Please note:

No Seminar Wednesday Feb 22, 2012   Winter Break!

 

Seminars (8-12) resume Wednesday February 29, 2012.

 

Seminar #8 Feb 29 LOCAL WEATHER FOR LIBERAL ARTS MAJORS

 

Pat Healy will build on his presentation last year, “Weather for Poets” a non-technical explanation of why there is weather and why weather patterns look the way they do, with another non-technical explanation of why local weather does what it does. This year’s focus will discuss thunderstorms, lightning, lake breezes and review some of the best local weather sources.

 

Pat has served as head dinghy team coach at the Naval Academy. He was the Canadian National Sailing Coach leading the Canadians to five Olympic medals and twenty-two Pan American medals. In 1995 he ran the Louis Vuitton Cup for the America’s Cup competition. He has been the marketing director for the Commanders’ Weather Corporation, a private weather forecasting company supporting boats worldwide. Pat graduated from the University of Wisconsin with a bachelor’s degree in Meteorology. Join us on February 29, 2012, 7:00 PM at the Great Lakes Yacht Club. 23900 Jefferson, St. Clair Shores

 

Seminar #9 Mar 7 A PRACTICAL APPROACH TO REWIRING YOUR SAILBOAT

 

Com. Skip Gmeiner and sons Ron and Stephen will build on last year's popular presentation on wiring in a sailboat. This presentation will quickly review last year's topics (new battery-saving LED navigation lights; changes in ABYC wiring requirements; and new ways to charge auxiliary batteries). From there they will provide practical information for the do-it-yourselfer; how to effectively re-wire with modern innovations; dealing with 110 VAC and 12 VDC systems, and grounding. The Gmeiners are well versed in this topic area as their commercial venture, SPEMCO, is a large distributor of nautical switches, indicator lights, circuit breakers and many other electromechanical items. Join us March 7th at 7 PM at North Star Sail Club, 32041 South River Road, Harrison Twp.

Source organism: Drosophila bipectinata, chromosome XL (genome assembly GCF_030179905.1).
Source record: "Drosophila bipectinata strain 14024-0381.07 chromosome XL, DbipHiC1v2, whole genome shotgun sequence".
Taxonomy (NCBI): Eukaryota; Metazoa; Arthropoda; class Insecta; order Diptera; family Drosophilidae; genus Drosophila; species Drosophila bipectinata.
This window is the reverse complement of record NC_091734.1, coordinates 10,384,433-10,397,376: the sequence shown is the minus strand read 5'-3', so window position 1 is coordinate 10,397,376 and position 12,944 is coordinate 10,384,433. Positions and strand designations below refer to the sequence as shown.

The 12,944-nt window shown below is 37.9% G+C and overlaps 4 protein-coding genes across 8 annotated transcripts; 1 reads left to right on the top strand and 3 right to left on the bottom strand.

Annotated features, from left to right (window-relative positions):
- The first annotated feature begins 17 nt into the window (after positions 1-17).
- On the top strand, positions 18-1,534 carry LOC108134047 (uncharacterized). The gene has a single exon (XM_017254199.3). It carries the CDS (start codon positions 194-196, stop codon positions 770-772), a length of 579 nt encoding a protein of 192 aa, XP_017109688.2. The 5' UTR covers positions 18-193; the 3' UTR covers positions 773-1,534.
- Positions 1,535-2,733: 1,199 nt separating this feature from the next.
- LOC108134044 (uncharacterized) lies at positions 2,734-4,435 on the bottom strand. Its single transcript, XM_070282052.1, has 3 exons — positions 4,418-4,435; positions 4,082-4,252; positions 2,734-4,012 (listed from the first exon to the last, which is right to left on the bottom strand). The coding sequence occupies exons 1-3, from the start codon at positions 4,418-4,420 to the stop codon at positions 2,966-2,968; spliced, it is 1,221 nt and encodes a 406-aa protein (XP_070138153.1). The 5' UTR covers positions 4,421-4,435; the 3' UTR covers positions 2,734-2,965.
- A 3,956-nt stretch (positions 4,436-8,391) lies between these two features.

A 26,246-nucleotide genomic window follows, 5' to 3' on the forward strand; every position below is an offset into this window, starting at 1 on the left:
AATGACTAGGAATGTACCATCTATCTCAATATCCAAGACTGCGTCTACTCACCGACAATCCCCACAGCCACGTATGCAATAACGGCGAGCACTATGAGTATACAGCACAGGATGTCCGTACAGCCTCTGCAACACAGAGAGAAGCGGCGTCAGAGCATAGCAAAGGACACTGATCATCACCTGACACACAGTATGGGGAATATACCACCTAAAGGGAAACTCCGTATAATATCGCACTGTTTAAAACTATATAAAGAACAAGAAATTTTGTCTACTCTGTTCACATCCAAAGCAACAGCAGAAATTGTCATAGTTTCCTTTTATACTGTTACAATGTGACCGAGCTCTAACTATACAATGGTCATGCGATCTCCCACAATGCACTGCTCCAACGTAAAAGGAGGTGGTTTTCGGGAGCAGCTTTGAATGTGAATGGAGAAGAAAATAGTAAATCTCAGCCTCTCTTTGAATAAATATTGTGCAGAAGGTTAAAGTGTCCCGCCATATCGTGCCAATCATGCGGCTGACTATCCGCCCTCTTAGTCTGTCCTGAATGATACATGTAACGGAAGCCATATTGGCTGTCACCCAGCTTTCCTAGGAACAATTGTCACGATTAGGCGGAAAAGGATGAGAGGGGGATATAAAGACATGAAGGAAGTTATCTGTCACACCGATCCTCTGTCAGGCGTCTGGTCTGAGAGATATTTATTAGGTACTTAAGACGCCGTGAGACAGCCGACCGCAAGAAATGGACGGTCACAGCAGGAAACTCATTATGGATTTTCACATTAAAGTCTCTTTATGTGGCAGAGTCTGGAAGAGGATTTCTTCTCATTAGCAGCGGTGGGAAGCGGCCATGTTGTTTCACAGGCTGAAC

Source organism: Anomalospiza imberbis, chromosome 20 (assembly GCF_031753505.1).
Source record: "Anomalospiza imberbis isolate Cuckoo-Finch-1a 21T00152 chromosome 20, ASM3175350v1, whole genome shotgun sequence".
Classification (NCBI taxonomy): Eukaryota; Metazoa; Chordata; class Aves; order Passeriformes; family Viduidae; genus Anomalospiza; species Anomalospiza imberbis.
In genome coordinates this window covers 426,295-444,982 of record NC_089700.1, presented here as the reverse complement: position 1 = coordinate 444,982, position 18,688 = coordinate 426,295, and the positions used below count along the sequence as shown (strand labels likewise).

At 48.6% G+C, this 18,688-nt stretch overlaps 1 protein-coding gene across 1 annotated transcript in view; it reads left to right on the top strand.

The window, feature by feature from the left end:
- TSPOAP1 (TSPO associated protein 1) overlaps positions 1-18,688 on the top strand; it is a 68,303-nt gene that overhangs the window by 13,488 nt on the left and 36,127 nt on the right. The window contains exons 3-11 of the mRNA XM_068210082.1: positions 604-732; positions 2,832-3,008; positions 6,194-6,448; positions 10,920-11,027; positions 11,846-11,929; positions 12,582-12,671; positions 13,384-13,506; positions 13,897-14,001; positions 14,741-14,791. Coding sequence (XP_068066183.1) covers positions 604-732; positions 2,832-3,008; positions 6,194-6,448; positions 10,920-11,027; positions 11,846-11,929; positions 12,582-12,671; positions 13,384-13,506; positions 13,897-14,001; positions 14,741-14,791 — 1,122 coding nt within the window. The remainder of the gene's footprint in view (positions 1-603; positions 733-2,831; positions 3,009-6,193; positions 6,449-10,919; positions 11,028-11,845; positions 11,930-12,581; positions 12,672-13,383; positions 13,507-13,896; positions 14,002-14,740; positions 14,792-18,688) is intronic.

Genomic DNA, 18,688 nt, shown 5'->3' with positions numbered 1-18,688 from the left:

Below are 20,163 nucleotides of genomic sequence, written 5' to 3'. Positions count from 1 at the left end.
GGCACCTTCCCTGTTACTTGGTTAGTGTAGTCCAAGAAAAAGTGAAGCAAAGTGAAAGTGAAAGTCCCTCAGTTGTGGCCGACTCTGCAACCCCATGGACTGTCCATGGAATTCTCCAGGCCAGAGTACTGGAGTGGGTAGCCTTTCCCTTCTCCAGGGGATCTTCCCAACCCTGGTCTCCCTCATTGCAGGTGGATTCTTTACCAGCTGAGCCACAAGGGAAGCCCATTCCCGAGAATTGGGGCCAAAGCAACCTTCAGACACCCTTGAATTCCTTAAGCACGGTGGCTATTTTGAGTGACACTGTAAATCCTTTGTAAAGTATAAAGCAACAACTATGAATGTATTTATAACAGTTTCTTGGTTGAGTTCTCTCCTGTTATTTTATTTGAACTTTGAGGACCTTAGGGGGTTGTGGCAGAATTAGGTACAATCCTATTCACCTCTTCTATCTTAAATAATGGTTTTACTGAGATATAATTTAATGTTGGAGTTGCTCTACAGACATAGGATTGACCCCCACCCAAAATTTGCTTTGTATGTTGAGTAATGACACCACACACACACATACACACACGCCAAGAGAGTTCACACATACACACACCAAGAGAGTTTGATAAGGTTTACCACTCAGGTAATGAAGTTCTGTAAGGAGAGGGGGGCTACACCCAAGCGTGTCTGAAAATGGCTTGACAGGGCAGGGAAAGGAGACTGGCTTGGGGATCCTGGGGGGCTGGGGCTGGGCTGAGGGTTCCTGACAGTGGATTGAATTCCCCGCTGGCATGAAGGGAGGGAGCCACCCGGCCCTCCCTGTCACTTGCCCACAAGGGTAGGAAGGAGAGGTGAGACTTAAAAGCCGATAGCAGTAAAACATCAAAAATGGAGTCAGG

Seminar #10 Mar 14 SAIL MAKING FROM START TO FINISH

 

Sailmaking from start to finish will be an exciting and informative evening as Al Declercq and his team of sailmakers at Doyle, Detroit, will host us at their Harrison Township loft and take the group through the entire process from designing the sail to cutting it and then through every assembly step.

Gluing the panels

Laminating the seams

Applying the corner reinforcements

Applying the load path fibers

Applying the Dacron corner reinforcements

Applying the edge tapes

Installing corner rings and finishing details

Measuring the completed sail.

They will have 10 sails partially completed so that they can be working on actual sails at each stage of production. Please join us from 7-9 p.m.at Doyle, Detroit, 24227 Sorrentino Court , Clinton Twp, MI 48035-3237 (586) 790-7500

 

Seminar #11 Mar 21 UNDERSTANDING AND IMPROVING YACHT RESISTANCE … AND WINNING MORE RACES

 

The focus of this presentation is to describe how hydrodynamic drag influences sailing-yacht performance. The hydrodynamic drag is conventionally broken into several components including wave, frictional, and induced drag. During the talk an overview of each of the components of resistance will be given with an emphasis on the relative importance of each component in different sailing conditions. This presentation will be by members of the University of Michigan's Naval Architecture Department including Professors Steven Ceccio, Robert Beck, Kevin Maki, and Armin Troesch. Among the faculty are several who are also seasoned sailboat racers as well as designers. Please join us March 21st at 7 PM at Ford Y. C., 29500 Southpointe Road, Grosse Ile.

 

Seminar #12 Mar 28 MODERN SAFETY AND SEARCH AND RESCUE TECHNIQUES AND RELATED ELECTRONICS

 

Coast Guard Lieutenant Justin Westmiller will speak on modern safety and search and rescue techniques including a review of how AIS impacts our safety on the water. He will address what to do when the helicopter is overhead and how to get the helicopter to come including transmitting calls for help using EPIRB and DSC.

 

Tim Metcalf will discuss Digital Selective Calling (DSC) and the familiar red “Distress” button. In order to take full advantage of this technology, boaters must ensure that their identity and location are available in the event of an emergency.